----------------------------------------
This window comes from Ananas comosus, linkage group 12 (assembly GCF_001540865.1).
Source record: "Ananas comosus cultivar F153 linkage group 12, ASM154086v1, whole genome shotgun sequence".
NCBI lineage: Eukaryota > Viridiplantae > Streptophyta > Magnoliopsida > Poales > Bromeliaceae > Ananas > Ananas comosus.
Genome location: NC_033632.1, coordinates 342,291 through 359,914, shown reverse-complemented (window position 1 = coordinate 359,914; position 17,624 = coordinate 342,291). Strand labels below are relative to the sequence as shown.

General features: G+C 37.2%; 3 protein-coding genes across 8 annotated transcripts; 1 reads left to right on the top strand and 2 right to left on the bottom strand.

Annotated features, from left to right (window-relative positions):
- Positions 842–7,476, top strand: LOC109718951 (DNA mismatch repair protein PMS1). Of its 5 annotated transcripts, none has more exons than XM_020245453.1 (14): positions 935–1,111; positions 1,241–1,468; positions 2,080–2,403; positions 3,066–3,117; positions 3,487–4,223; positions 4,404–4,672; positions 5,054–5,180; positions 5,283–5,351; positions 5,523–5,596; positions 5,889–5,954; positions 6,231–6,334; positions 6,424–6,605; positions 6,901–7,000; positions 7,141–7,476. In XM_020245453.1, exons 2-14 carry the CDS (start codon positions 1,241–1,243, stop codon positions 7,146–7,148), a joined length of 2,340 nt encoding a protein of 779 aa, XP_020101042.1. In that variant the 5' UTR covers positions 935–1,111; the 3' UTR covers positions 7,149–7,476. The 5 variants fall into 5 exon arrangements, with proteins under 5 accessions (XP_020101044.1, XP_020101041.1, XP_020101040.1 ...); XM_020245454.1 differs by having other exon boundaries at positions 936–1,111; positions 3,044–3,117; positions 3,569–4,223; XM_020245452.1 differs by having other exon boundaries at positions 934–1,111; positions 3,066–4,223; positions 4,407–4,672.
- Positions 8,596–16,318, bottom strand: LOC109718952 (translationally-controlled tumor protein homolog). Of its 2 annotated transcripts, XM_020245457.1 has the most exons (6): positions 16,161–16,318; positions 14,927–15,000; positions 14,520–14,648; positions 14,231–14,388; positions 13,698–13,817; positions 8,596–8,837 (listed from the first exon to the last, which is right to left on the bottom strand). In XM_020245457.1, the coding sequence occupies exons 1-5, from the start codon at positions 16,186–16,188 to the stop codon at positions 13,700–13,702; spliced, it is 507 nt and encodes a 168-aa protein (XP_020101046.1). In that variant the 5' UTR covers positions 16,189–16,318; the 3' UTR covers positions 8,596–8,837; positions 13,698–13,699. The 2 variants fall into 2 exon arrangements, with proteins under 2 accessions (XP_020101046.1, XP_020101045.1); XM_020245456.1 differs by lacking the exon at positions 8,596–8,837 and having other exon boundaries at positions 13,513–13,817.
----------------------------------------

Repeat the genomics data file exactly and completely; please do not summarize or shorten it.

This window comes from Ananas comosus, linkage group 12 (assembly GCF_001540865.1).
Source record: "Ananas comosus cultivar F153 linkage group 12, ASM154086v1, whole genome shotgun sequence".
NCBI lineage: Eukaryota > Viridiplantae > Streptophyta > Magnoliopsida > Poales > Bromeliaceae > Ananas > Ananas comosus.
Genome location: NC_033632.1, coordinates 342,291 through 359,914, shown reverse-complemented (window position 1 = coordinate 359,914; position 17,624 = coordinate 342,291). Strand labels below are relative to the sequence as shown.

General features: G+C 37.2%; 3 protein-coding genes across 8 annotated transcripts; 1 reads left to right on the top strand and 2 right to left on the bottom strand.

Annotated features, from left to right (window-relative positions):
- Positions 842–7,476, top strand: LOC109718951 (DNA mismatch repair protein PMS1). Of its 5 annotated transcripts, none has more exons than XM_020245453.1 (14): positions 935–1,111; positions 1,241–1,468; positions 2,080–2,403; positions 3,066–3,117; positions 3,487–4,223; positions 4,404–4,672; positions 5,054–5,180; positions 5,283–5,351; positions 5,523–5,596; positions 5,889–5,954; positions 6,231–6,334; positions 6,424–6,605; positions 6,901–7,000; positions 7,141–7,476. In XM_020245453.1, exons 2-14 carry the CDS (start codon positions 1,241–1,243, stop codon positions 7,146–7,148), a joined length of 2,340 nt encoding a protein of 779 aa, XP_020101042.1. In that variant the 5' UTR covers positions 935–1,111; the 3' UTR covers positions 7,149–7,476. The 5 variants fall into 5 exon arrangements, with proteins under 5 accessions (XP_020101044.1, XP_020101041.1, XP_020101040.1 ...); XM_020245454.1 differs by having other exon boundaries at positions 936–1,111; positions 3,044–3,117; positions 3,569–4,223; XM_020245452.1 differs by having other exon boundaries at positions 934–1,111; positions 3,066–4,223; positions 4,407–4,672.
- Positions 8,596–16,318, bottom strand: LOC109718952 (translationally-controlled tumor protein homolog). Of its 2 annotated transcripts, XM_020245457.1 has the most exons (6): positions 16,161–16,318; positions 14,927–15,000; positions 14,520–14,648; positions 14,231–14,388; positions 13,698–13,817; positions 8,596–8,837 (listed from the first exon to the last, which is right to left on the bottom strand). In XM_020245457.1, the coding sequence occupies exons 1-5, from the start codon at positions 16,186–16,188 to the stop codon at positions 13,700–13,702; spliced, it is 507 nt and encodes a 168-aa protein (XP_020101046.1). In that variant the 5' UTR covers positions 16,189–16,318; the 3' UTR covers positions 8,596–8,837; positions 13,698–13,699. The 2 variants fall into 2 exon arrangements, with proteins under 2 accessions (XP_020101046.1, XP_020101045.1); XM_020245456.1 differs by lacking the exon at positions 8,596–8,837 and having other exon boundaries at positions 13,513–13,817.